AAOTP (Acronyms All Over the Place)
posted November 21, 2016 12:51 PM by
I was in healthcare, then I was specifically a nurse working for a state government, and now I'm a librarian. Oh, acronyms & nomenclature. I guess they abound in every profession, but between government, medicine, librarianship, and texting/social media lingo- I feel very acronymical in life. I thought I'd share some good ones for new students to know here:
- SLIS: School of Library & Information Science
(So, we used to be GSLIS- graduate school of library & information science, and you'll hear that still being used a lot. We've been SLIS, though, ever since I started. Some people say it as S LIS, some as SLIS. We'll see what happens in the long run I suppose).
- LIS: Library & Information Science
- AARC: Academic & Administrative Resource Center
(that connection thing online where you can see your classes, register, access Simmons email, and what not).
- MHC: Mount Holyoke College
(We use this as SLIS West students a lot since our classes are on MHC's campus)
- LITS: Library & Technology Services
(Mount Holyoke's Library- again good for SLIS West students to know).
- LISSA: Library Information Sciences Student Association
- SAA: Society of American Archivists
- ACRL: Association of College & Research Libraries
- ALA: American Library Association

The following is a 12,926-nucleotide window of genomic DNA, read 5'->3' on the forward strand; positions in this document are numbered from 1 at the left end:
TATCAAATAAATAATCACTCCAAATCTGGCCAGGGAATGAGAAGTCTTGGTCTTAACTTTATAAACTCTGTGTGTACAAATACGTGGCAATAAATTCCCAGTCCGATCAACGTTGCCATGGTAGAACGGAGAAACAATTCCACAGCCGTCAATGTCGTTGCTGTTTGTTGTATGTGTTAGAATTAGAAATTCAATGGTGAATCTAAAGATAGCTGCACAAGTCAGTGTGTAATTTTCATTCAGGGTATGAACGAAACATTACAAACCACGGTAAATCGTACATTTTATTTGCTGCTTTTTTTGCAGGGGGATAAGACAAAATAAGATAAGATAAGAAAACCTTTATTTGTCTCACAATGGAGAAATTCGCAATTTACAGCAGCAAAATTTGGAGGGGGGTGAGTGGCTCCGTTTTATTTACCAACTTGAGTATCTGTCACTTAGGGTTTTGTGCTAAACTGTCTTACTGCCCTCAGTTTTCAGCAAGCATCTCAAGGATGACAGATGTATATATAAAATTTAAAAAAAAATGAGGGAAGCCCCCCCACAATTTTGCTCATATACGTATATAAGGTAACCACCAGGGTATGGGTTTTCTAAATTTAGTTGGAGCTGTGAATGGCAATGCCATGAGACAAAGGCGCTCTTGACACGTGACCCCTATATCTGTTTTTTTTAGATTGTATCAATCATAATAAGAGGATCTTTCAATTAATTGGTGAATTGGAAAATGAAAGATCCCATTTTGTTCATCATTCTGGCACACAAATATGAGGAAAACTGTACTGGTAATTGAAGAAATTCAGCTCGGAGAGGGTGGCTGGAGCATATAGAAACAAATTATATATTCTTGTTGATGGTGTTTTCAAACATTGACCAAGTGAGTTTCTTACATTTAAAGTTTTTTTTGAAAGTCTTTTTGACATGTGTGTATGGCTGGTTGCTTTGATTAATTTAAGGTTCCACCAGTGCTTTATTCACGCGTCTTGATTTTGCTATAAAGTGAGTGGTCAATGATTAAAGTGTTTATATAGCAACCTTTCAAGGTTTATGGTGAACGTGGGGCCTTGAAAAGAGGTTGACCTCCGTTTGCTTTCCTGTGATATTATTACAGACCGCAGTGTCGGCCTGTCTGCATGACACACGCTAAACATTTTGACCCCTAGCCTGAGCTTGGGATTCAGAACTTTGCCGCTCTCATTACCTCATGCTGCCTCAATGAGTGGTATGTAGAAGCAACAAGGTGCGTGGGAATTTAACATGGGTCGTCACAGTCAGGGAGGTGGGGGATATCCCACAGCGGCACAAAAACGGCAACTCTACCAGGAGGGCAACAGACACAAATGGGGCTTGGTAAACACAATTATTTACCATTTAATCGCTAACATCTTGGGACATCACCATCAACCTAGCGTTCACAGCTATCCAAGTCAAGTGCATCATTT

- ILL: Inter-library loan
There are a ton more, but y'all get the picture. We like acronyms. Also, ALA has this if you want to browse some more: http://www.ala.org/tools/library-related-acronyms-and-initialisms
Now, for funsies, here's one time of many when acronyms led to confusion in my life:
OCP: For me this meant oral contraceptive pills in 2009 when I was thru-hiking the Appalachian Trail because I had been nurse right beforehand. For my hiking buddy- this mean oatmeal cream pies (from Little Debbie), which he ate all the time. I realized pretty quickly that he was not referring to what I thought of as OCP, but it was still hilarious.
As much as I find it useful to get to know these acronyms and library lingo in general, I also think it's good to try and use plain speak as much as possible. Even if you're talking to another library student, you never know how much of the nomenclature has been cemented yet. I was certainly intimidated and confused at first when I started school and was trying to get all the jargon and acronyms after only having experience as a public library volunteer prior to starting at Simmons. Plus, it's good to get the habit of plain speak for our patrons because I think everybody can always use a bit more clarity and simplicity in life.
Enjoy the break everybody!